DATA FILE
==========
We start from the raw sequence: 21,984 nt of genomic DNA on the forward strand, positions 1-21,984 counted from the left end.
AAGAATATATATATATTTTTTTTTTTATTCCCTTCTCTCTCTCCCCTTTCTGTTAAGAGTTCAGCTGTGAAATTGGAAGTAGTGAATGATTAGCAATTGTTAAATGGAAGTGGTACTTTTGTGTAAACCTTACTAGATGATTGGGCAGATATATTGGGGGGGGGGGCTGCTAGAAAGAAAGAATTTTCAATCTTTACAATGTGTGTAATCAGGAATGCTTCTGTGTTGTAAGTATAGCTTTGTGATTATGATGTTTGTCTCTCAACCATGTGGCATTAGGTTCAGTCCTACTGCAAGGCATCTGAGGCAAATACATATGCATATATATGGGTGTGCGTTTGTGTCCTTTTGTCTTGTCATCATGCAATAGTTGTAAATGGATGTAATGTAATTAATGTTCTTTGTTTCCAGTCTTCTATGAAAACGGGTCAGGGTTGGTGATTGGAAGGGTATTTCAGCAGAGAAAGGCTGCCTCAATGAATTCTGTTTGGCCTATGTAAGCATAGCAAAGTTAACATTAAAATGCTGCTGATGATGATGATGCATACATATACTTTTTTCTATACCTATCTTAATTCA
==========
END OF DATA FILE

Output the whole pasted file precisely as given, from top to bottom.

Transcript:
We start from the raw sequence: 21,984 nt of genomic DNA on the forward strand, positions 1-21,984 counted from the left end.
AAGAATATATATATATTTTTTTTTTTATTCCCTTCTCTCTCTCCCCTTTCTGTTAAGAGTTCAGCTGTGAAATTGGAAGTAGTGAATGATTAGCAATTGTTAAATGGAAGTGGTACTTTTGTGTAAACCTTACTAGATGATTGGGCAGATATATTGGGGGGGGGGGCTGCTAGAAAGAAAGAATTTTCAATCTTTACAATGTGTGTAATCAGGAATGCTTCTGTGTTGTAAGTATAGCTTTGTGATTATGATGTTTGTCTCTCAACCATGTGGCATTAGGTTCAGTCCTACTGCAAGGCATCTGAGGCAAATACATATGCATATATATGGGTGTGCGTTTGTGTCCTTTTGTCTTGTCATCATGCAATAGTTGTAAATGGATGTAATGTAATTAATGTTCTTTGTTTCCAGTCTTCTATGAAAACGGGTCAGGGTTGGTGATTGGAAGGGTATTTCAGCAGAGAAAGGCTGCCTCAATGAATTCTGTTTGGCCTATGTAAGCATAGCAAAGTTAACATTAAAATGCTGCTGATGATGATGATGCATACATATACTTTTTTCTATACCTATCTTAATTCA